Friday, July 6, 2012

For the First Time in My Adult Life...

... I was not excited about the Fourth of July this year.

Why? Because earlier this week I was labeled a "terrorist" by my government. Because I love freedom and do not want a meddlesome nanny state telling me what light bulbs to use or that I have to buy something, I am a terrorist.

As I mentioned in an earlier blog, we were without electricity for about 18 hours last weekend. We were glad when the power came back on, but what did not come back on was our Internet and cable from Comcast. I was not able to go to work Monday and Tuesday because my office in Maryland did not have electricity. Staying home for two days was a welcome break after all that the last two weeks have brought. Even our Verizon five-spot also did not have connectivity, so there was no Internet availability either.

Although it was a bit strange, I adapted pretty readily to the lack of modernity. Having spent a week in Haiti where there was no electricity (other than solar powered lights at night) . . .

Solar panels on one of the buildings in the clinic compound
 . . . I felt a sense of relief here at home at not being able to turn on the TV or log into the Internet to read the latest news. Being incommunicado in Haiti was one thing. Being incommunicado in Virginia is another.

I spent my two days at home cleaning up from the weekend storm. We had a lot of broken branches in our back yard, but luckily no whole trees were lost. Here is what one section of the yard looked like on Sunday (7/1).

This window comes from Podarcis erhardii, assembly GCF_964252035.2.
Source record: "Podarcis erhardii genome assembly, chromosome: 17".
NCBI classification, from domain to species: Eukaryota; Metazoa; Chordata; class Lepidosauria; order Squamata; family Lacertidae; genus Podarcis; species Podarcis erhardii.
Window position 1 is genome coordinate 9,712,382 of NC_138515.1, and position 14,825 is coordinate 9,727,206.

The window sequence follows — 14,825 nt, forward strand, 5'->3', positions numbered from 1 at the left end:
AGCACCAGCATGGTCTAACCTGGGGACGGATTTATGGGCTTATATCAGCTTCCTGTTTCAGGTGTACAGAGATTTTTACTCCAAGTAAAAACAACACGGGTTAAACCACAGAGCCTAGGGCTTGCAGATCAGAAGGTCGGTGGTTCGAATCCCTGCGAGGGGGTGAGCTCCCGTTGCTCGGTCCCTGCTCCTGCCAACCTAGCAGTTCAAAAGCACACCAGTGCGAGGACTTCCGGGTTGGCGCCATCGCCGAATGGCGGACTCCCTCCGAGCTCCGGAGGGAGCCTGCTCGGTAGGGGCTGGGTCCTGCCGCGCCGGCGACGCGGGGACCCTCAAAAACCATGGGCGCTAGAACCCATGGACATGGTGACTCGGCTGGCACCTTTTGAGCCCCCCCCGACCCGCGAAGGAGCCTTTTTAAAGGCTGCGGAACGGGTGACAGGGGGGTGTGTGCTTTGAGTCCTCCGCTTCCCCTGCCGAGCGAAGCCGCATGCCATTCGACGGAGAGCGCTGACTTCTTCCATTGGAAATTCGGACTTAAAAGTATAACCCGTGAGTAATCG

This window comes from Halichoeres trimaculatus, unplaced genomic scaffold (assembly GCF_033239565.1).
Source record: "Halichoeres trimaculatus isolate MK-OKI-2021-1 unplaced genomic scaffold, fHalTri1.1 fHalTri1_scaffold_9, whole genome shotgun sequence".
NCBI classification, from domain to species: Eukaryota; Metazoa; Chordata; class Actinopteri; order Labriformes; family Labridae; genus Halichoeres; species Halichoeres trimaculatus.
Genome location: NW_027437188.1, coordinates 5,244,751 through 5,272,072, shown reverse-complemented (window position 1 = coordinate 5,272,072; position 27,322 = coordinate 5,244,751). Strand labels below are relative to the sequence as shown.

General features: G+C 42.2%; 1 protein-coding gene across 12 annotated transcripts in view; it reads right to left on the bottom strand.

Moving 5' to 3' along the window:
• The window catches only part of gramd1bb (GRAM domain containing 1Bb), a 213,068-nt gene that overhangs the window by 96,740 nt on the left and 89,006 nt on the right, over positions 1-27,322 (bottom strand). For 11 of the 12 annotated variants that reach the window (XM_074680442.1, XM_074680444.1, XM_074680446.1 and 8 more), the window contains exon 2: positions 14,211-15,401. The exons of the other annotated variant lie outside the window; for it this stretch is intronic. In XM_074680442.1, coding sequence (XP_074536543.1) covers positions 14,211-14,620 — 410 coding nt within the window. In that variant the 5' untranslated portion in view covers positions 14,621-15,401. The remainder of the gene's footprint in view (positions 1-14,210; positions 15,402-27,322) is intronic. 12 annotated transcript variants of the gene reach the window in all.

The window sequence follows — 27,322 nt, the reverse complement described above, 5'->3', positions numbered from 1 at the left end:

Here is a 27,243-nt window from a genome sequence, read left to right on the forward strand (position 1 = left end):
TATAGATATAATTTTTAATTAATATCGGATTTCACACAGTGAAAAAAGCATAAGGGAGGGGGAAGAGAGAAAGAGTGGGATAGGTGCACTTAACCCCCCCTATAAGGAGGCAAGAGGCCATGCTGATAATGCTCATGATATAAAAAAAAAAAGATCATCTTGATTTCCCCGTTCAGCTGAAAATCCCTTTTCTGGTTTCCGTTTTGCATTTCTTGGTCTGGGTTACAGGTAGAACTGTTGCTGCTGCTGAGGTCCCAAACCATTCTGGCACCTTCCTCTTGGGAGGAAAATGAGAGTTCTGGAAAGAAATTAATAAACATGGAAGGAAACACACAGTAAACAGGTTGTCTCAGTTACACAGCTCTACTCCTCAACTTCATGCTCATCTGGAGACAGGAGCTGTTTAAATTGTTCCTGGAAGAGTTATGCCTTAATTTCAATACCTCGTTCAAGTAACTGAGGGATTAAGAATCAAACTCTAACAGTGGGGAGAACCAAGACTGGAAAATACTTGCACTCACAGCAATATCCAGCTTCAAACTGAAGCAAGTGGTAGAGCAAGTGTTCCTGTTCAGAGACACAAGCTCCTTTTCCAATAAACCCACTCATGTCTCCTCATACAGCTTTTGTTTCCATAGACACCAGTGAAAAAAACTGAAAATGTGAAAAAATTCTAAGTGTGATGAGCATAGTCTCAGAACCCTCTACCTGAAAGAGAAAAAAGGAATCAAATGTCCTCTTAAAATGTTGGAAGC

On Monday I took to the task of cleaning up. After I stripped off the smaller branches and twigs from the pieces that were too big to carry by myself, we were left with a more manageable scattering of limbs that we could carry to the cul de sac.

The naked remains

On Tuesday Hubby helped me cut up the larger pieces, and we finished the backyard cleanup by supper time. We are still waiting for the County to come and pick up the 5 piles that we carted up to the cul de sac and stacked neatly and compactly -- all from our yard.

The leaves dried and shrank in the heat, so the piles look smaller than when we carried them up there!

When the holiday rolled around in the middle of the week, we were ready for a break. So what did Hubby and I do on the Fourth of July? We were not tempted in the least to go downtown to the D.C. fireworks. It was a mutual "been-there-done-that" decision. Instead, we took to the road to travel through rural Virginia to see the countryside -- and the remaining Americana that I hope will not be lost in the future. I worry about the hopey-changey liberals who are determined to destroy the America I love so dearly. A stretch, you might think? Not when you consider that the government is now sending out drones to spy on citizens in my neck of the woods -- northern Virginia!